The European Union has dropped its strongest hint yet that Albania’s accession process could be decoupled from that of North Macedonia.
The European Union suggested on May 6 that it could be ready to press ahead with Albania’s accession process, currently blocked due a dispute between Bulgaria and North Macedonia.
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Albania and North Macedonia’s bids for EU membership have so far been coupled, with both nations preparing for negotiations to begin in parallel. But with North Macedonia’s EU bid currently blocked by Bulgaria, Enlargement Commissioner Olivér Várhelyi has now hinted that Albania could go its own way.
“If we run into difficulties again with North Macedonia, which means that we are unsuccessful reaching a mutually agreeable solution between Bulgarian and North Macedonia, then the question is whether we can move forward with Albania only. And we will have to consider that question,” he said.
Asked if a formal “decoupling” was an option, he replied: “It might be an option, yes.”
The European Commission first recommended the opening of accession negotiations with Albania and North Macedonia in April 2018. In June 2018, the Council acknowledged both countries had made progress and set out their path towards opening accession negotiations, depending on further progress being made in certain key areas.
Despite further positive recommendations by the Commission in May 2019, French-led objections twice forced the European Council – which has the ultimate say – to postpone a decision on Albania and North Macedonia’s accession status.
EU foreign ministers finally agreed in March 2020 to begin accession talks with both countries.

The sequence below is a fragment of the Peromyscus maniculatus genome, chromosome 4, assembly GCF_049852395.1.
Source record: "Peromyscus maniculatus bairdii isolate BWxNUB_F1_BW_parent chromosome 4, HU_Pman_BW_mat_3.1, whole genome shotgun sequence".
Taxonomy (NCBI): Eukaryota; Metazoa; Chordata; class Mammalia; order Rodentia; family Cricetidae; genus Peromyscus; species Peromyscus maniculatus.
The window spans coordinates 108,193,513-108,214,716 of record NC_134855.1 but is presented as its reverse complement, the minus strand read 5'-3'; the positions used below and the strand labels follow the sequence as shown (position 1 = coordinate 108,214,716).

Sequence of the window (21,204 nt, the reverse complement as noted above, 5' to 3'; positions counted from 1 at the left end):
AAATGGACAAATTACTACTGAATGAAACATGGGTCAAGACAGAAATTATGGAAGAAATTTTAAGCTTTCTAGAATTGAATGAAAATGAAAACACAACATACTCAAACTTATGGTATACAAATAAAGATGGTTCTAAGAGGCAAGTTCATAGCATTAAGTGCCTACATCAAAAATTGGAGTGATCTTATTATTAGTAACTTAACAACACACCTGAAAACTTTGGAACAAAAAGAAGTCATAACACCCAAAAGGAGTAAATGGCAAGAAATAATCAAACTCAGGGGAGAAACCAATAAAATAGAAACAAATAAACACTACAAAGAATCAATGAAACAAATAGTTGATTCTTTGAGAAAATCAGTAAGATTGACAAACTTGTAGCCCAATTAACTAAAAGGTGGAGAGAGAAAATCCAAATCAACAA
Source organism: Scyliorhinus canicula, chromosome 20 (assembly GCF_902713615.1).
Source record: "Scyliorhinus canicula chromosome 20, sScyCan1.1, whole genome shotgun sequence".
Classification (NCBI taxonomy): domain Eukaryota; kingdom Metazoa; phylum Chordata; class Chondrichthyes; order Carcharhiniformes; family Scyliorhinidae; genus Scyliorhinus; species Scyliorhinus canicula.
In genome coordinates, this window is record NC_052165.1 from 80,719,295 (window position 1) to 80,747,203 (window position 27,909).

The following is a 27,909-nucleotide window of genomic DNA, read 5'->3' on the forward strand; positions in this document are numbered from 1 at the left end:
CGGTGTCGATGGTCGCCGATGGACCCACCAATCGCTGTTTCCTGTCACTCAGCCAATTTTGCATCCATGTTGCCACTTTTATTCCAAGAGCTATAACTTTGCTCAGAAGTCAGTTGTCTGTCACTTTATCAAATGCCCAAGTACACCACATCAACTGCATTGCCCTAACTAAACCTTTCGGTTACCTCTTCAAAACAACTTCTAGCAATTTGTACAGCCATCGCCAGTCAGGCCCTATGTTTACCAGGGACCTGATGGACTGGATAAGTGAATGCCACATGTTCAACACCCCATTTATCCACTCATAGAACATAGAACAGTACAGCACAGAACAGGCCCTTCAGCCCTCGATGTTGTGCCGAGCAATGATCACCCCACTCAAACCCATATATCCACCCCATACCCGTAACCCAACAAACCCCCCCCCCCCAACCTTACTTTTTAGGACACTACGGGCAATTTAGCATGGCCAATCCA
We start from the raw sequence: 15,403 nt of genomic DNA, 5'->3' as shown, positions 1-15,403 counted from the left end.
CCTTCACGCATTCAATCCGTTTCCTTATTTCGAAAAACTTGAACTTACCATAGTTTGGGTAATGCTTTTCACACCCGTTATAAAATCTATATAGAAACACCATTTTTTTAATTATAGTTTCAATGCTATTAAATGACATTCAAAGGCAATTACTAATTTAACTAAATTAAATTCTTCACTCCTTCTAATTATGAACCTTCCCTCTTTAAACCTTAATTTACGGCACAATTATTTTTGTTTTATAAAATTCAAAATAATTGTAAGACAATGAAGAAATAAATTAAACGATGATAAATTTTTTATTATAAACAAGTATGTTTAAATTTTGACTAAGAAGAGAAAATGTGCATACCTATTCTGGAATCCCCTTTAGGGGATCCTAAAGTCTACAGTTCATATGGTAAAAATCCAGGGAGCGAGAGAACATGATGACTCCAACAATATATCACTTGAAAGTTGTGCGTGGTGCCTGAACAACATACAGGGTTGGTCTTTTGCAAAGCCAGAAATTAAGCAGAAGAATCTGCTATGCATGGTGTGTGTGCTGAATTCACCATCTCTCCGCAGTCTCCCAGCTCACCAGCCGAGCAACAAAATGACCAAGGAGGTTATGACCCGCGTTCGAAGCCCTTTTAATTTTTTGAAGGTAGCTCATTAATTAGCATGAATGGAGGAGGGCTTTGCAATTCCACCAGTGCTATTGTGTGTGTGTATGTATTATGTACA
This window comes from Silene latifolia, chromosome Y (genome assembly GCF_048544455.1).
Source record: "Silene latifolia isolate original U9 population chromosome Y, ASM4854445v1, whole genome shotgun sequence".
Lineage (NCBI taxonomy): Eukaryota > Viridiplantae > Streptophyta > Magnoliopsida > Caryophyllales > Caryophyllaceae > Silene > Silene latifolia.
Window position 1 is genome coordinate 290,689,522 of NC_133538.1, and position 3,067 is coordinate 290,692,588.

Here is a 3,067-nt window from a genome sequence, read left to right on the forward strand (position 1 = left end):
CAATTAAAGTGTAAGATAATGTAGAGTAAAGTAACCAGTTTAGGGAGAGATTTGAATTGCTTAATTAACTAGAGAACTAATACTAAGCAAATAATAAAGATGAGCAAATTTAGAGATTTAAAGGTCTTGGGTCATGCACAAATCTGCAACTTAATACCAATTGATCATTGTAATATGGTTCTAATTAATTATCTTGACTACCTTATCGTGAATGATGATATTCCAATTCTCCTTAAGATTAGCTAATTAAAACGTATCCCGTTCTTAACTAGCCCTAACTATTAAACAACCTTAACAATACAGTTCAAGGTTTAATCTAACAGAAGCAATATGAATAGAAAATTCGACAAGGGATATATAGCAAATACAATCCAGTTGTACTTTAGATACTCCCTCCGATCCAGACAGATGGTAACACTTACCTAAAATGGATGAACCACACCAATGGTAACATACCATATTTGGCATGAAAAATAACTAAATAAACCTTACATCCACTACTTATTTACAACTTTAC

“We hope to start negotiations very quickly,” said Várhelyi at the time.
Since then, however, the accession process has stalled, a result of Bulgaria blocking North Macedonia’s EU path.
Bulgaria wants North Macedonia to acknowledge that the language spoken by the Slav Macedonian majority in North Macedonia is not Macedonian but Bulgarian — or a dialect thereof.
Sofia also wants Skopje to recognise what it claims are the “Bulgarian origins” of the Macedonian nation.
Support for EU membership in Albania is at record levels, with a recent poll by the European Commission finding 97 per cent of Albanians in favour.
In the country’s recent parliamentary election, held on April 25 and won convincingly by the ruling Socialist party of Prime Minister Edi Rama, all major parties campaigned on a pro-EU platform.
North Macedonia’s prime minister, Zoran Zaev, meanwhile said this week that his country would not renounce its national identity for the sake of joining the EU.
“We don’t need the European Union if the price for that would be to abandon the Macedonian language and identity, otherwise we would be dust in the wind and there would be no one there to enter the European Union,” said Zaev, responding to an earlier statement from Várhelyi in which the European Commissioner had said that North Macedonia had to find an accommodation with Bulgaria.
All sides will now be hoping that with the nationalist GERB party of Boyko Borissov unlikely to form Bulgaria’s next government, Bulgaria will soften its stance.
Bulgaria’s own parliamentary election on April 4 was inconclusive, with none of the country’s three major parties able to form a working coalition.
A new election is now likely, probably on July 11.
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